Go On A Street Art Adventure in Bushwick
Fun fact, I actually used to live in Bushwick but at the time I didn’t really appreciate it for what it was. I went for the cheapest apartment I could find, tolerated the cat that would follow me around and rarely ventured anywhere in the vicinity. Now the area’s definitely surpassed the ‘up-and-coming’ label and it was a little surreal to go back and realise that I’d actually found a gem (there’s now a doughnut shop near the subway, which I probably would have gone to daily).
The thing to see here is all of the street art, which has transformed the neighbourhood into a bit of an outdoor gallery. There’s a really heartwarming story behind the Bushwick Collective, which organises the curation of some of these masterpieces (there’s a mixture of local and international artists). You can take a pay-what-you-wish tour or check Time Out’s list of the key streets, just head to the Morgan stop on the L (and make sure you take a detour via Roberta’s pizza).
Find Culture Downtown
Now for some art in a more traditional setting. I didn’t get to spend as much time in Downtown Brooklyn as I would have liked but made a special effort to see two exhibitions that I’d heard a lot about. After missing out on a few museums in the Deep South, I wanted to see what New York had to offer by way of African American history and educate myself. Weeksville Heritage Centre is the perfect place to do that.
What I didn’t know about Brooklyn is that it used to be mainly farmland in the early 19th century and only became a part of New York in 1898. It’s always been a destination where immigrants have lived and the centre’s aim is to preserve the history of the rare 19th century African American community around Eastern Parkway. Back then the area was called Weeksville and it’s where over 500 freed and escaped slaves settled for safety, they owned land, founded schools and started businesses. I managed to catch one of the tours (after tripping down some Subway steps, natch) and bombarded our guide with questions about what life was like back then. It’s amazing what they’ve been able to unearth, there’s only four surviving houses and you’re able to have a nosey around the rooms filled with curated artefacts. Tours are $8 and are offered from Tuesdays to Fridays at 3pm.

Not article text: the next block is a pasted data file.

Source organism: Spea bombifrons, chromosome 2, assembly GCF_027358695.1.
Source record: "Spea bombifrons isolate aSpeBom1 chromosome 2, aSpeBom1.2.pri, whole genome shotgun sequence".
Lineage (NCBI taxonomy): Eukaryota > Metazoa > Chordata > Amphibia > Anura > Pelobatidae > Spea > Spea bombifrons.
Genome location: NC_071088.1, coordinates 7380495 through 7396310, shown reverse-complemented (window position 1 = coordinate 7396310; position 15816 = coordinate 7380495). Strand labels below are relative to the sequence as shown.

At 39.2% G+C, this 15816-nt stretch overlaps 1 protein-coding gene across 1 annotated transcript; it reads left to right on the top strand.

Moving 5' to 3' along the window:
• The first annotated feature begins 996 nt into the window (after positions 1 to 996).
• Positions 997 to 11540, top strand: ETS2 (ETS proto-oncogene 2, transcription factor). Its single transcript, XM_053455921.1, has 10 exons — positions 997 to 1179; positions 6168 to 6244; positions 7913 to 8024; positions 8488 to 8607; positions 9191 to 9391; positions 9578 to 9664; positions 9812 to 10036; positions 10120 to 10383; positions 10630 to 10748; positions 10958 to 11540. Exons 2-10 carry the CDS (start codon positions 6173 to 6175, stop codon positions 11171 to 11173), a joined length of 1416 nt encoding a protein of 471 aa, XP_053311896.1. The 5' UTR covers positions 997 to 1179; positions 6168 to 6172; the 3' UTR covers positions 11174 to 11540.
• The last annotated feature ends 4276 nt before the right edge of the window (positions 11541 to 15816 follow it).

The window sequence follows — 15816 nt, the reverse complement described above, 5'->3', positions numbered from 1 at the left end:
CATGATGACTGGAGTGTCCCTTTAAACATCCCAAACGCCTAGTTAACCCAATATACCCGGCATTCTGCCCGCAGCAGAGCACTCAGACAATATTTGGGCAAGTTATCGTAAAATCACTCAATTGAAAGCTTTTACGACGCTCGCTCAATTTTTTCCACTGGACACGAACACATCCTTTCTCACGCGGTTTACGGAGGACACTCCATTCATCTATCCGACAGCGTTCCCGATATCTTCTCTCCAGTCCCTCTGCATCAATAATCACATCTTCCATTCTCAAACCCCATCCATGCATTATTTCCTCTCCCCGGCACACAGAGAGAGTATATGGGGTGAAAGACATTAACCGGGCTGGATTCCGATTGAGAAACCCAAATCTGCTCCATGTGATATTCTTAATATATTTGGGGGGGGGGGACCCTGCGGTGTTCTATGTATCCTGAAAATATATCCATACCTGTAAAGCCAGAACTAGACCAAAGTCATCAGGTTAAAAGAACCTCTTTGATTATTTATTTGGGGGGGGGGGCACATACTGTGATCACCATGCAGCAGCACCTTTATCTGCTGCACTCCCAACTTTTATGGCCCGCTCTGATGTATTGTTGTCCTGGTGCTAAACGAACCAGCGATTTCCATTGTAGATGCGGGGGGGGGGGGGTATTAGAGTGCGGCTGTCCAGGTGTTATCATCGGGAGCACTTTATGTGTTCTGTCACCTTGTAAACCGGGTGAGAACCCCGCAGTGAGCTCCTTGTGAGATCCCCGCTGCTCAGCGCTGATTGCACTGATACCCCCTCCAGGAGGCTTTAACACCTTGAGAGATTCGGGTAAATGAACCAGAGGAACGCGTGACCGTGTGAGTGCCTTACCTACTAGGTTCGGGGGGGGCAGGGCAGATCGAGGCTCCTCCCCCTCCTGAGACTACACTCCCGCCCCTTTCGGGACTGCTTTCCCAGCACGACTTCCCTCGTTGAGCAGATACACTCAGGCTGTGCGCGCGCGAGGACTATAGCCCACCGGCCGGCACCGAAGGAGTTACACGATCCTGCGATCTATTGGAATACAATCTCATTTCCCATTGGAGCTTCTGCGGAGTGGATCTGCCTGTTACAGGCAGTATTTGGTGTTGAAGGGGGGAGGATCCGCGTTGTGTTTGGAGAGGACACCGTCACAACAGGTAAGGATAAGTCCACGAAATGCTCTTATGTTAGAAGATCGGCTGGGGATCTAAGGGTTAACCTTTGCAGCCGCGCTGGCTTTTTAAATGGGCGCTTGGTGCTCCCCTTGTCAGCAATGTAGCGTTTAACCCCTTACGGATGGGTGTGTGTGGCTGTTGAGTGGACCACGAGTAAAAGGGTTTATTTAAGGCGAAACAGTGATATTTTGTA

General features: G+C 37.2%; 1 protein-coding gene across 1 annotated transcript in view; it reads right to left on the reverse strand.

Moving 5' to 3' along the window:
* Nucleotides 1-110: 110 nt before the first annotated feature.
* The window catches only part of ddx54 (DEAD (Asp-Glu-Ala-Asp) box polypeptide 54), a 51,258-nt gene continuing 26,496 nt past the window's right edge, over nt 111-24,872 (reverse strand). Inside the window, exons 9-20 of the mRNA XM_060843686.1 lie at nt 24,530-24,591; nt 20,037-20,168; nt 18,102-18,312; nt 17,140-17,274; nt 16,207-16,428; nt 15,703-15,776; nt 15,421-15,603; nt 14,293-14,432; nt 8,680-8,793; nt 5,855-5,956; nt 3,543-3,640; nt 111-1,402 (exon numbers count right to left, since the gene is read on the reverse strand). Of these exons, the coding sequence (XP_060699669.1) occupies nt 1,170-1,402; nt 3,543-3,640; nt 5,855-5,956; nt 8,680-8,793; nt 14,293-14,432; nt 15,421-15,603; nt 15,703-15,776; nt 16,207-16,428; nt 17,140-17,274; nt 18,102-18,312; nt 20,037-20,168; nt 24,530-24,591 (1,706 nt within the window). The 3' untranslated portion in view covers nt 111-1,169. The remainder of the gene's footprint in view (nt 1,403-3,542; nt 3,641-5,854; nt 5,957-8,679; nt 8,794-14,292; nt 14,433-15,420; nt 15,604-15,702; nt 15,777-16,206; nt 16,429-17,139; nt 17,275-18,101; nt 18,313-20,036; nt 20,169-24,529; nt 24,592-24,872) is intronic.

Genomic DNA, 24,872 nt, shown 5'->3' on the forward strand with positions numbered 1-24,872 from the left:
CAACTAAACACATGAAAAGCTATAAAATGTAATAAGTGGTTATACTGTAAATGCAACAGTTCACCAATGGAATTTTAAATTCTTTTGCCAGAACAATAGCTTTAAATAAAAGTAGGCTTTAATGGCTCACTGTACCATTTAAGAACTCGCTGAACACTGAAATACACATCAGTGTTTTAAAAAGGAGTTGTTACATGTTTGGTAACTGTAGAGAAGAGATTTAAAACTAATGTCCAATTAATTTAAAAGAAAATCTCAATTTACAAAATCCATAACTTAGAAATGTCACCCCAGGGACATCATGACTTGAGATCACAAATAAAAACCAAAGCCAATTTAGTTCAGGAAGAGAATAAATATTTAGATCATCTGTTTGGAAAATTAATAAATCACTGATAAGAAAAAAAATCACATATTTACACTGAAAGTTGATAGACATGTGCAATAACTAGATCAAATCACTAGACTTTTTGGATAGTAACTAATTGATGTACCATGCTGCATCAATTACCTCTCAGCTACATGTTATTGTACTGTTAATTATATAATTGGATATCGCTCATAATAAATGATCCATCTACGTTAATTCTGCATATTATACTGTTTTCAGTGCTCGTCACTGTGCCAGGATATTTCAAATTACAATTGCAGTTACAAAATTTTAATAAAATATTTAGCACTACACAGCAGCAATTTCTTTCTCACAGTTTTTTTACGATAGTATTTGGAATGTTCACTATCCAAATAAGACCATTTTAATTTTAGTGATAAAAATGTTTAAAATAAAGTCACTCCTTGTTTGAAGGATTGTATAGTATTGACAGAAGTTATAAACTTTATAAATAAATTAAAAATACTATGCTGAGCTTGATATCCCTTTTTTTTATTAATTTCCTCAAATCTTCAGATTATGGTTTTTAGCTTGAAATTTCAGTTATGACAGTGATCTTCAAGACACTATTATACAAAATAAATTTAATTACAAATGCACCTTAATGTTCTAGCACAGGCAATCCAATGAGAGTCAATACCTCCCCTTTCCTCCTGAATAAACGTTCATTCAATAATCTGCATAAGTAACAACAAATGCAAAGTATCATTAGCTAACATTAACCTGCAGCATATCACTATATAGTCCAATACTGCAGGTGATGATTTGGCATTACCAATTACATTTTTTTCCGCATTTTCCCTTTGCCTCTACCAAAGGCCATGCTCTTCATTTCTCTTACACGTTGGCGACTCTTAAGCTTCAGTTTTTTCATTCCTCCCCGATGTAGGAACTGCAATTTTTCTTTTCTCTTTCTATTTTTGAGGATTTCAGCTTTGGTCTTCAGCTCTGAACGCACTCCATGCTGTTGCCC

Another must see if you’re around for the next couple of months, is ‘We Wanted a Revolution: Black Radical Women’ at the Brooklyn Museum. It showcases the works and struggles of the black female artists, who were part of the second wave feminist movement from 1965 to 1985. Seeing it all actually made me feel quite emotional. There were names that I wasn’t previously aware of and these excluded women fought against sexism, racism, homophobia and classism within the art world. The conversations of the 60s are still present today, but instead of social media, political ideas used to be spread via inexpensive screenprinted posters.
Make sure you leave a decent amount of time for your visit and double check the opening times. If you’re anything like me you’ll want to read every article, pore over descriptions and watch all the films (I also ended up buying the accompanying book). There’s a Black Power exhibition now open at the Tate Modern in London, which I’m sure I’ll go to, but it was so powerful to witness something dedicated solely to black women. It’s rather apt that I was informed about it via Sharmadean Reid’s Instagram Story.
I’m so pleased that I managed to see a different side to Brooklyn and I’d definitely recommend staying across the river for a couple of nights (or even your entire trip), if you want more of a well-rounded perspective. Let me know if you’re heading to NYC soon and I will live vicariously through you!